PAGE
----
By Ed Huyck
By Melissa Wray
By Patrick Strait
By Jonathan McJunkin
By B Fresh Photography
By Ryan Siverson
By Kendra Sundvall
By Ed Huyck
There was a small stir in the local news community last week when the City of Minneapolis released another batch of documents in the ongoing investigation of the scandal surrounding former city council member Brian Herron. This second set of files consists of more than 6,600 pages of phone logs, letters, memos, and e-mails from city workers and elected officials; along with the 10,000 pages released early last month, it represents all of the documents subpoenaed by federal investigators.
On October 31, copies of the papers that were delivered to the feds were also made available to the public, and a small corps of reporters spent the morning combing through the correspondence, most of which concerned the city's Licenses and Consumer Services Department. Alas, there wasn't much on Herron, who pleaded guilty in July to taking money from supermarket owner Selwin Ortega. Nor was there much of anything new on Basim Sabri, a local businessman who has been charged with offering bribes to Herron. Within hours, Room 129 in city hall had cleared out; the piles of paper wouldn't immediately be yielding any juicy scoops.
In fact, if the stacks of documents detailing constituent complaints, city ordinances, and convoluted policies reveal anything, it's that it's giving too much credit to elected officials to assume that any of them can command instant action from the city's bureaucrats.
Take drugs, for instance. When a citizen called council president Jackie Cherryhomes's Fifth Ward office in May to complain about drug dealing in the parking lot of a KFC located on West Broadway, it touched off this e-mail exchange between Minneapolis Police Officer Grant Snyder and Patti Marsh, Cherryhomes's assistant. "To the best of my knowledge, we have not received any previous complaints in this regard," Ofcr. Snyder wrote in an e-mail to Marsh, "so I am trying to collect whatever information might be available to assist on the investigation."
To judge by Marsh's reply--less than two hours later--it's pretty difficult for any north sider to miss the problem. "It is 'common knowledge on the street' that this drug activity goes on in KFC's parking lot," Marsh chided. "You can drive by KFC, after it has long since closed for the evening, and you will see 3 or 4 cars sitting in the parking lot, waiting ... and it ain't for chicken.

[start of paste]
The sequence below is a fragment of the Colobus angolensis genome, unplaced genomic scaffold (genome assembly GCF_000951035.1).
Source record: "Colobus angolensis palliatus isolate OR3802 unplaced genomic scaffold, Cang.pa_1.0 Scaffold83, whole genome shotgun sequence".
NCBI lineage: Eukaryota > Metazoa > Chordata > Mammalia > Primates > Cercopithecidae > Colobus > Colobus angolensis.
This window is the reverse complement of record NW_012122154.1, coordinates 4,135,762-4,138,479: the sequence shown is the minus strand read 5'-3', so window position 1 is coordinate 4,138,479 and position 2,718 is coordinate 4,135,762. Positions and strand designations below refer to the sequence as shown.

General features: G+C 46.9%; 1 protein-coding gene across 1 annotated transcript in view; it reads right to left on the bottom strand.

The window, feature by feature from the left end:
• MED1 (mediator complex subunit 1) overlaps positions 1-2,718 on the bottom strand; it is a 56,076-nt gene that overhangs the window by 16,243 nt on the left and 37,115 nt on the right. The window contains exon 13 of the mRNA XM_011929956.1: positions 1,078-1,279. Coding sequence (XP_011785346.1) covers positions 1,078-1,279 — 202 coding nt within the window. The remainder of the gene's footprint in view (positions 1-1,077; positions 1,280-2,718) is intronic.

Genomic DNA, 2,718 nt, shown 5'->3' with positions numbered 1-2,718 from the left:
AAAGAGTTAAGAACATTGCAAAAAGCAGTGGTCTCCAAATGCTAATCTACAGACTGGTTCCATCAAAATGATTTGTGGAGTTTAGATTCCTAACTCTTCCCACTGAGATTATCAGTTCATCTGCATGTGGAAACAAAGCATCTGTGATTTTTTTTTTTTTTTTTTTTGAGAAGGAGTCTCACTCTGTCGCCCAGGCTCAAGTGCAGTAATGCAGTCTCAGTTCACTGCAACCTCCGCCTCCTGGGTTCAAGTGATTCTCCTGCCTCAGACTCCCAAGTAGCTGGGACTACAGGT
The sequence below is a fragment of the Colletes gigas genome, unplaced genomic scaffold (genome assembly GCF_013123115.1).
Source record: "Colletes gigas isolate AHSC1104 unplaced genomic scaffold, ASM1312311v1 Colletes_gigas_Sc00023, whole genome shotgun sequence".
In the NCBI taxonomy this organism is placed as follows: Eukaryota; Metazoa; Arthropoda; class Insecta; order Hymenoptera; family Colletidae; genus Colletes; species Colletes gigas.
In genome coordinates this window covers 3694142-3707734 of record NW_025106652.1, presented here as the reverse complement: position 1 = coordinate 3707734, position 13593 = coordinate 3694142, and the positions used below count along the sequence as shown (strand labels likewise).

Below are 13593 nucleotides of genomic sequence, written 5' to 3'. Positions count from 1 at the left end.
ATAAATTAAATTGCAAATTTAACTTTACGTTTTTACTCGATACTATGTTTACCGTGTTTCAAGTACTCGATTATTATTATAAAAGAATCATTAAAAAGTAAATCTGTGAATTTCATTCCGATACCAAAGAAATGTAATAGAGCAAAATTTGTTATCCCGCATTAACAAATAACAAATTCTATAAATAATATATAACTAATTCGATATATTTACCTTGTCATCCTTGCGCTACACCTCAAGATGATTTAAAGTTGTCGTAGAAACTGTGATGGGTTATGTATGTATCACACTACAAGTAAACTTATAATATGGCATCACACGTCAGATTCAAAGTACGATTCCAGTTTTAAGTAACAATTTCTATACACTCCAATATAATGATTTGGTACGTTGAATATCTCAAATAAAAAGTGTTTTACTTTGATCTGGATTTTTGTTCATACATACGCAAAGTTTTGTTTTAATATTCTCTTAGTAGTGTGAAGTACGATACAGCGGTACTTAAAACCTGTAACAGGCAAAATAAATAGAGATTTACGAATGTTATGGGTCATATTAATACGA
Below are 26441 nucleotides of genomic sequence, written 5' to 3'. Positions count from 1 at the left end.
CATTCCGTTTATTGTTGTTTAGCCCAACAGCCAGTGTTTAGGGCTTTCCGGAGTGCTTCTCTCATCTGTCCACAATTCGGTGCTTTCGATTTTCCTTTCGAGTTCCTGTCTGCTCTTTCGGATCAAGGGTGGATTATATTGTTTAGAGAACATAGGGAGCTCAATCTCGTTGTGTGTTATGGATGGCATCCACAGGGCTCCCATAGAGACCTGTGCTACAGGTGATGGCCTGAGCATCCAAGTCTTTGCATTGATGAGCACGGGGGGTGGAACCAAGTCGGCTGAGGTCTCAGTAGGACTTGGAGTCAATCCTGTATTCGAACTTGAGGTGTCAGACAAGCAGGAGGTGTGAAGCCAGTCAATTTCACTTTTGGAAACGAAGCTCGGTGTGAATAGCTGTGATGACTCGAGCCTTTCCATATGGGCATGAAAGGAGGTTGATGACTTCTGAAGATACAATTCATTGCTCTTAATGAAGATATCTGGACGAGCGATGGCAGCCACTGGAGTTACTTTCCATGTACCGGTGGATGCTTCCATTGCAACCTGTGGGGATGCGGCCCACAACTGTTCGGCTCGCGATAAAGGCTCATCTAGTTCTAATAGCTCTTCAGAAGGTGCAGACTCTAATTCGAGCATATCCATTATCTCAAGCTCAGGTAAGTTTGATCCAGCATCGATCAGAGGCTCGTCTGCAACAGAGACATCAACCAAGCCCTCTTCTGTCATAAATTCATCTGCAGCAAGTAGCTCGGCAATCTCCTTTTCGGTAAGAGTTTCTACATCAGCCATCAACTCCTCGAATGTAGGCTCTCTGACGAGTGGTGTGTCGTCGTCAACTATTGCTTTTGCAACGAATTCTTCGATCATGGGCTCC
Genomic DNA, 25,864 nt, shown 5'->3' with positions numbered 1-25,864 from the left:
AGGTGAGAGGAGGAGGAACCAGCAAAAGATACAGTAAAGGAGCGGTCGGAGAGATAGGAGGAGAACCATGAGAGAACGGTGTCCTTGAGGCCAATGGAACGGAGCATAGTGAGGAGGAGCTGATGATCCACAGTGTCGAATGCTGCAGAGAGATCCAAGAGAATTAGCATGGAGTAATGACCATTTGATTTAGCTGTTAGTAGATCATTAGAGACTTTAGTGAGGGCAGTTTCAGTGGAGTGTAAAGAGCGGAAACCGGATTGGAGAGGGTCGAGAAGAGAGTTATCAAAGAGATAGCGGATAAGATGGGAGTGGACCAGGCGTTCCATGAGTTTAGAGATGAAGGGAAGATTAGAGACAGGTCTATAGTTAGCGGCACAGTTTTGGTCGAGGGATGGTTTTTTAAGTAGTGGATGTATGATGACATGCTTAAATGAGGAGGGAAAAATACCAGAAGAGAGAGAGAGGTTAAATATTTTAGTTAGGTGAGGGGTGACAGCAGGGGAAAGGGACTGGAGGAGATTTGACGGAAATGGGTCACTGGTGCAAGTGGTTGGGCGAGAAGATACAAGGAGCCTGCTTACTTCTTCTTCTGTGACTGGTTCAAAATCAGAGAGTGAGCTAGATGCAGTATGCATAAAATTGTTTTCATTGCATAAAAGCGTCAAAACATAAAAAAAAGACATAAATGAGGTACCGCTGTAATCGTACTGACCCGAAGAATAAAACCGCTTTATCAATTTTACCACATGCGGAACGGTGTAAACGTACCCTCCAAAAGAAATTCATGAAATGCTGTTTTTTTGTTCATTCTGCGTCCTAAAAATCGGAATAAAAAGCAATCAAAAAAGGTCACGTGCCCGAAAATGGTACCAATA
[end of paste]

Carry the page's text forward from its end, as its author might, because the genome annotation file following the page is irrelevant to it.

"Every spring, since coming to work for Jackie, I have taken calls about the drug drop-offs and dealing going on in KFC's parking lot," she continued, noting that this is the fourth summer "busy season" she's witnessed. "Every spring we report them. Sure hope that you can help us find some resolution."
Which is not to say that city employees are soft on crime. On the contrary, Inspector Angela Hugen seems to be quite the crime-fighting pit bull, making countless cameos in the documents. In one memo sent in July, Hugen gloats that she got "a tip" that two enterprising men had set up shop on the corner of Penn Avenue and West Broadway, selling, of all things, "pictures." "I went out last night and caught them in the act," Hugen proclaims. "I wrote them an order to cease this activity until they apply for and receive a Transient Merchant license....I am attaching two photos [to help in] identifying them again. Please pass this onto the roll calls and any other MPD staff that could help abate this."
Hugen displayed a similarly tough stance a month earlier, when she wrote about ticketing a man's van while it was parked in front of his business on Upton Avenue North. "He's now up to three tickets," Hugen wrote, without explaining what the exact violation was. "Next time I go out, I will also tow any vehicles I tag. He should be starting to get the message soon, I hope."
Hugen's enthusiasm apparently is not quite enough to keep those lucrative parking fines rolling in. In May of 1999, Deputy Police Chief Greg Hestness facilitated an e-mail discussion with council members regarding "meter fine revenue," in which he lamented that "20 percent fewer tags written and a 21 percent decrease in income." Council member Paul Ostrow, who represents the city's First Ward, was quick to counter that the decrease in tickets issued may have been related to a recent doubling of the fines. "Makes good cause and effect sense," Hestness answered, apparently assuaged. "Our folks may be just as diligent in looking for violations, but there might be fewer out there."
Nearly every council member has dealt with a dog-bite incident over the past couple years. But the problem of stray and vicious dogs seems to have become more of an, er, pet peeve for Third Ward council member Joe Biernat than for anyone else. Biernat was quite rightly shocked by the April mauling of seven-year-old Sweetflower Vang just outside of his northeast Minneapolis district. Biernat sent an e-mail to state Rep. Andy Dawkins, a St. Paul DFLer, commending him for a piece of legislation calling for the owners of dangerous dogs to pay a $1,000 registration fee, and urging him to toughen the part of the proposed law that would give owners five days to claim impounded animals before they are destroyed.
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